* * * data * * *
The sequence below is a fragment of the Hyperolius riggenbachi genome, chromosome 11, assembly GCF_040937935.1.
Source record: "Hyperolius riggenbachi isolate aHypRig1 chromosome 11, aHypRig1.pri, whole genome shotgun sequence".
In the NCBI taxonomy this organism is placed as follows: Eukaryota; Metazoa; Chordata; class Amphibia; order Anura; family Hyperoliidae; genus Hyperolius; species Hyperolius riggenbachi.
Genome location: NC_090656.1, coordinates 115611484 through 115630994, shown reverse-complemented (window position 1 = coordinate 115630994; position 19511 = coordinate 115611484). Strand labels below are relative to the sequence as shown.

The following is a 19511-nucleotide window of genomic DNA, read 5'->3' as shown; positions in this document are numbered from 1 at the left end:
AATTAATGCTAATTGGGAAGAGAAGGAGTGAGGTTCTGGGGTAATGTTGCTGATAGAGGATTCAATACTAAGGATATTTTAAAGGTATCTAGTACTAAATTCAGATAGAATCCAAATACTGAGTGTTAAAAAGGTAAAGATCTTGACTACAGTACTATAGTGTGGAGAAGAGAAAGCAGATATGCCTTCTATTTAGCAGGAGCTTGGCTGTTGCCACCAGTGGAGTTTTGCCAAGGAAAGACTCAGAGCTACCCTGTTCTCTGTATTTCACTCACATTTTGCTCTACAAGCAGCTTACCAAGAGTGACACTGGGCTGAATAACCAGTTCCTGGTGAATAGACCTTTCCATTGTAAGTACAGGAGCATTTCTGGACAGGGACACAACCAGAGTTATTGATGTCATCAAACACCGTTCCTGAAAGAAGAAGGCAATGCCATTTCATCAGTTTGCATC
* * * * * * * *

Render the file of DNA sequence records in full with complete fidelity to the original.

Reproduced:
The sequence below is a fragment of the Hyperolius riggenbachi genome, chromosome 11, assembly GCF_040937935.1.
Source record: "Hyperolius riggenbachi isolate aHypRig1 chromosome 11, aHypRig1.pri, whole genome shotgun sequence".
In the NCBI taxonomy this organism is placed as follows: Eukaryota; Metazoa; Chordata; class Amphibia; order Anura; family Hyperoliidae; genus Hyperolius; species Hyperolius riggenbachi.
Genome location: NC_090656.1, coordinates 115611484 through 115630994, shown reverse-complemented (window position 1 = coordinate 115630994; position 19511 = coordinate 115611484). Strand labels below are relative to the sequence as shown.

The following is a 19511-nucleotide window of genomic DNA, read 5'->3' as shown; positions in this document are numbered from 1 at the left end:
AATTAATGCTAATTGGGAAGAGAAGGAGTGAGGTTCTGGGGTAATGTTGCTGATAGAGGATTCAATACTAAGGATATTTTAAAGGTATCTAGTACTAAATTCAGATAGAATCCAAATACTGAGTGTTAAAAAGGTAAAGATCTTGACTACAGTACTATAGTGTGGAGAAGAGAAAGCAGATATGCCTTCTATTTAGCAGGAGCTTGGCTGTTGCCACCAGTGGAGTTTTGCCAAGGAAAGACTCAGAGCTACCCTGTTCTCTGTATTTCACTCACATTTTGCTCTACAAGCAGCTTACCAAGAGTGACACTGGGCTGAATAACCAGTTCCTGGTGAATAGACCTTTCCATTGTAAGTACAGGAGCATTTCTGGACAGGGACACAACCAGAGTTATTGATGTCATCAAACACCGTTCCTGAAAGAAGAAGGCAATGCCATTTCATCAGTTTGCATC